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Tuesday, December 14, 2010

Fannie Mae’s and Freddie Mac’s Financial Problems

N. Eric Weiss
Specialist in Financial Economics

The conservatorship of Fannie Mae and Freddie Mac raises questions about the impact of these government-sponsored enterprises (GSEs) on the housing and finance markets and their ability to return to financial viability. To date, the federal government has purchased more than $148 billion in stock in the two companies, with pending requests from Fannie Mae to purchase an additional $2.5 billion and from Freddie Mac for $100 million. Once these transactions are completed, the Treasury will hold $152.8 billion in senior preferred stock. Both companies are required under terms of the federal support to pay the government dividends of more than $15 billion annually (10% of the support). Housing, mortgage, and even general financial markets remain in an unprecedented situation.

Estimates of the total cost to the federal government use different baselines and vary widely. The Federal Housing Finance Agency (FHFA) estimates that Treasury is likely to purchase $221 billion-$363 billion of senior preferred stock by the end of 2013. The Congressional Budget Office estimates the budget cost for 2011-2020 to be $53 billion. Standard & Poor’s has estimated the cost at $280 billion plus $405 billion to create a replacement system.

FHFA placed Fannie Mae and Freddie Mac into conservatorship after turmoil in the housing, mortgage, and financial markets raised doubts about the future of these enterprises, which are chartered by Congress as GSEs and whose debts are widely believed to be implicitly guaranteed by the federal government. The FHFA replaced the Office of Federal Housing Enterprise Oversight (OFHEO) as the GSEs’ safety and soundness regulator. OFHEO repeatedly assured investors that Fannie and Freddie had adequate capital, but as highly leveraged financial intermediaries, Fannie Mae and Freddie Mac had limited capital to cushion themselves against losses.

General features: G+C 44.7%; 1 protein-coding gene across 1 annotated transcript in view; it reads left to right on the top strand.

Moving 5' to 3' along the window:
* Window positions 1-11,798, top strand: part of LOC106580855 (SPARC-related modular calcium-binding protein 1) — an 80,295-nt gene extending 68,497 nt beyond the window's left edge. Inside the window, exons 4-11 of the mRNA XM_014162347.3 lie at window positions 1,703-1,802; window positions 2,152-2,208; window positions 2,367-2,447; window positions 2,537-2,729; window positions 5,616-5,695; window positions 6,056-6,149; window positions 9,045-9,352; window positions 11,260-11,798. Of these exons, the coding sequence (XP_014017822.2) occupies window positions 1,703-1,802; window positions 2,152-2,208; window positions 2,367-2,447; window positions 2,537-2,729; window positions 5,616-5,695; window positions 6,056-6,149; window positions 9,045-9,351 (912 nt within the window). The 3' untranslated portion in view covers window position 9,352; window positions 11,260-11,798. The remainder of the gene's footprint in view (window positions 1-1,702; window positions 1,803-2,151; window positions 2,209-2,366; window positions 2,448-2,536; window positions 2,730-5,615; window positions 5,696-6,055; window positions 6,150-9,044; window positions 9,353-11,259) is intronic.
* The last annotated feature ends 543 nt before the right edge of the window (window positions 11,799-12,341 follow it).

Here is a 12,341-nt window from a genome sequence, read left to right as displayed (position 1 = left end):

The Treasury agreed to buy mortgage-backed securities (MBSs) from the GSEs and to raise funds for them. Initially, each GSE gave Treasury $1 billion in senior preferred stock and warrants to acquire, at nominal cost, 80% of each GSE. Treasury responds to the GSEs request for additional funds for the third quarter of 2010, it will hold nearly $153 billion of preferred stock in the two GSEs. Treasury has agreed to invest whatever is required to maintain GSE solvency through calendar year 2012. Now the formerly implicit guarantee is nearly explicit.

In addition to Treasury’s purchases of senior preferred stock, the Federal Reserve (Fed) has purchased GSE bonds and MBSs. According to a November 9, 2010, FHFA report, together the Fed and Treasury have purchased $1,356.7 billion in MBSs; these purchase programs terminated at the end of the first quarter of 2010.

Date of Report: December 3, 2010
Number of Pages: 24
Order Number: RL34661
Price: $29.95

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